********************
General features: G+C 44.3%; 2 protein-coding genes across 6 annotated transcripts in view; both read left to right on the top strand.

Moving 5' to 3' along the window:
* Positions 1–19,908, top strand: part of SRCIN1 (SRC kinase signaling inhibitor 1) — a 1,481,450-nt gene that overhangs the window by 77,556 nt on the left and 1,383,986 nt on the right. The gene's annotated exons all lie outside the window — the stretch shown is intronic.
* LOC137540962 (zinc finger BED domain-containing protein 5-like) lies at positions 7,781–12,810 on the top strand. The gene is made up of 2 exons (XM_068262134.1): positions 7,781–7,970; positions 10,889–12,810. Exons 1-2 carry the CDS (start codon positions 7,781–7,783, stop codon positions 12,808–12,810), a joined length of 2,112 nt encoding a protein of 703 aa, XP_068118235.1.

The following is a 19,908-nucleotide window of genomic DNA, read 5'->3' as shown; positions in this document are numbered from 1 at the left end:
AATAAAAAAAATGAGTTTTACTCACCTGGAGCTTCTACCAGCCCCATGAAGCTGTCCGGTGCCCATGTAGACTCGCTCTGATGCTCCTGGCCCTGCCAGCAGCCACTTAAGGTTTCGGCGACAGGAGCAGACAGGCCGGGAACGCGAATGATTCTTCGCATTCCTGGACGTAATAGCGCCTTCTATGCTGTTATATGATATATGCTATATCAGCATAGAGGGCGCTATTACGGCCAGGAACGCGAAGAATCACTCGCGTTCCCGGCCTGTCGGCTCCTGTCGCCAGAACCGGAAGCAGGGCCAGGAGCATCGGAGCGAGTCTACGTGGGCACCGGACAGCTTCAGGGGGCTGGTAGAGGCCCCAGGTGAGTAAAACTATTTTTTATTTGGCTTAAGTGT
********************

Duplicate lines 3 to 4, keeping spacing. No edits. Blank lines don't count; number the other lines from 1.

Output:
* Positions 1–19,908, top strand: part of SRCIN1 (SRC kinase signaling inhibitor 1) — a 1,481,450-nt gene that overhangs the window by 77,556 nt on the left and 1,383,986 nt on the right. The gene's annotated exons all lie outside the window — the stretch shown is intronic.
* LOC137540962 (zinc finger BED domain-containing protein 5-like) lies at positions 7,781–12,810 on the top strand. The gene is made up of 2 exons (XM_068262134.1): positions 7,781–7,970; positions 10,889–12,810. Exons 1-2 carry the CDS (start codon positions 7,781–7,783, stop codon positions 12,808–12,810), a joined length of 2,112 nt encoding a protein of 703 aa, XP_068118235.1.